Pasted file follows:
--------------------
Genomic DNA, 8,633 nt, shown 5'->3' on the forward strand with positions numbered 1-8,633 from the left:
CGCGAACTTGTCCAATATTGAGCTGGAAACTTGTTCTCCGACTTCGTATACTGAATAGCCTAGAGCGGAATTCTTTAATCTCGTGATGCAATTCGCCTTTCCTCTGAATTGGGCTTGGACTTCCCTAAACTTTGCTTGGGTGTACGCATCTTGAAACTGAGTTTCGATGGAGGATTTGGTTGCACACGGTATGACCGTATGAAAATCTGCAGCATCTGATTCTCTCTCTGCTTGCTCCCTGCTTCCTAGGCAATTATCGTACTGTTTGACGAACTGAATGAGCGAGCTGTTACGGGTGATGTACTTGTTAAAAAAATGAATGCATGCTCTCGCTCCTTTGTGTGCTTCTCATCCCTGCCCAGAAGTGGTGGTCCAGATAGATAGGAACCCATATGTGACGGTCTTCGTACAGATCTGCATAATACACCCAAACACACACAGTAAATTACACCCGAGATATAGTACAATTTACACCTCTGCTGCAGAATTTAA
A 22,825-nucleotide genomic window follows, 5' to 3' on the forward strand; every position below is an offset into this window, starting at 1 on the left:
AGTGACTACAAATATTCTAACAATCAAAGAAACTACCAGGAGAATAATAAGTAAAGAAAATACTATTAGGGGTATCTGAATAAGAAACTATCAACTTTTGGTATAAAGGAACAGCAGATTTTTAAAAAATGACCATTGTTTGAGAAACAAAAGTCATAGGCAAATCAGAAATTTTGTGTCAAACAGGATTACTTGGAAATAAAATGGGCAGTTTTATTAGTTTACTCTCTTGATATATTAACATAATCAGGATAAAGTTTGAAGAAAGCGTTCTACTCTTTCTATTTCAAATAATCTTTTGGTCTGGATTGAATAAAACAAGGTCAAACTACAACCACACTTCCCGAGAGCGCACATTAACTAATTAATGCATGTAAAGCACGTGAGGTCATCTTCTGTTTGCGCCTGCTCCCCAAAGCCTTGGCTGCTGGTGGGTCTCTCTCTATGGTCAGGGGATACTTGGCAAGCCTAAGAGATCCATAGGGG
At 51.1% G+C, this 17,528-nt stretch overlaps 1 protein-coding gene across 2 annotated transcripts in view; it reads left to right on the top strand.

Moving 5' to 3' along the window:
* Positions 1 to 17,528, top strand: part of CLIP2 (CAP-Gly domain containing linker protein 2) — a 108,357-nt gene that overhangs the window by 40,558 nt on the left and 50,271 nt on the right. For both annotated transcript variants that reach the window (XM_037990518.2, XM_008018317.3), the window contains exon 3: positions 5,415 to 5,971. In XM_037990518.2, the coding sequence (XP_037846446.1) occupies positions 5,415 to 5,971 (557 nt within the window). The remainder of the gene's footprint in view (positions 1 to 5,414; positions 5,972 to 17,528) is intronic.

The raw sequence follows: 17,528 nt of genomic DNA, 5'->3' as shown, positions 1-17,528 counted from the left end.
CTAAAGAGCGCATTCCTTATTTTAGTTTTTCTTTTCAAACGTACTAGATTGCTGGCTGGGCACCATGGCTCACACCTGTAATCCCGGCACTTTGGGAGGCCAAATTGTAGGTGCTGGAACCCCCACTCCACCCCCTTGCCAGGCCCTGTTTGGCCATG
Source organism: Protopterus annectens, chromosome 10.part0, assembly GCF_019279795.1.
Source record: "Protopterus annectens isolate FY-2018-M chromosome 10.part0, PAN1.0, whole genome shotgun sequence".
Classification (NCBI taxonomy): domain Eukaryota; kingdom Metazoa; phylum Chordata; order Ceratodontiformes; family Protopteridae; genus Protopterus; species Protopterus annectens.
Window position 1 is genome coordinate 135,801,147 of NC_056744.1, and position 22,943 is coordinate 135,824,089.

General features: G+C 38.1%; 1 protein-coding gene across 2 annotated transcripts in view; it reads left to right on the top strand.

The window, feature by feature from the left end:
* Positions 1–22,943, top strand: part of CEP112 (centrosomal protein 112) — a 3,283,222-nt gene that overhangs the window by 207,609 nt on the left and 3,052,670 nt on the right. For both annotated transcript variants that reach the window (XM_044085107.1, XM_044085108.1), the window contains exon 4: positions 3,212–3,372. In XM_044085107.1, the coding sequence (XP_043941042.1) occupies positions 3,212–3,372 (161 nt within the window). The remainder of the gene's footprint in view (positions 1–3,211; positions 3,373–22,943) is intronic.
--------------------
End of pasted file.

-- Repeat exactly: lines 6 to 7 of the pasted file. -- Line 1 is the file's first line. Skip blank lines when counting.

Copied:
Moving 5' to 3' along the window:
* Positions 1 to 17,528, top strand: part of CLIP2 (CAP-Gly domain containing linker protein 2) — a 108,357-nt gene that overhangs the window by 40,558 nt on the left and 50,271 nt on the right. For both annotated transcript variants that reach the window (XM_037990518.2, XM_008018317.3), the window contains exon 3: positions 5,415 to 5,971. In XM_037990518.2, the coding sequence (XP_037846446.1) occupies positions 5,415 to 5,971 (557 nt within the window). The remainder of the gene's footprint in view (positions 1 to 5,414; positions 5,972 to 17,528) is intronic.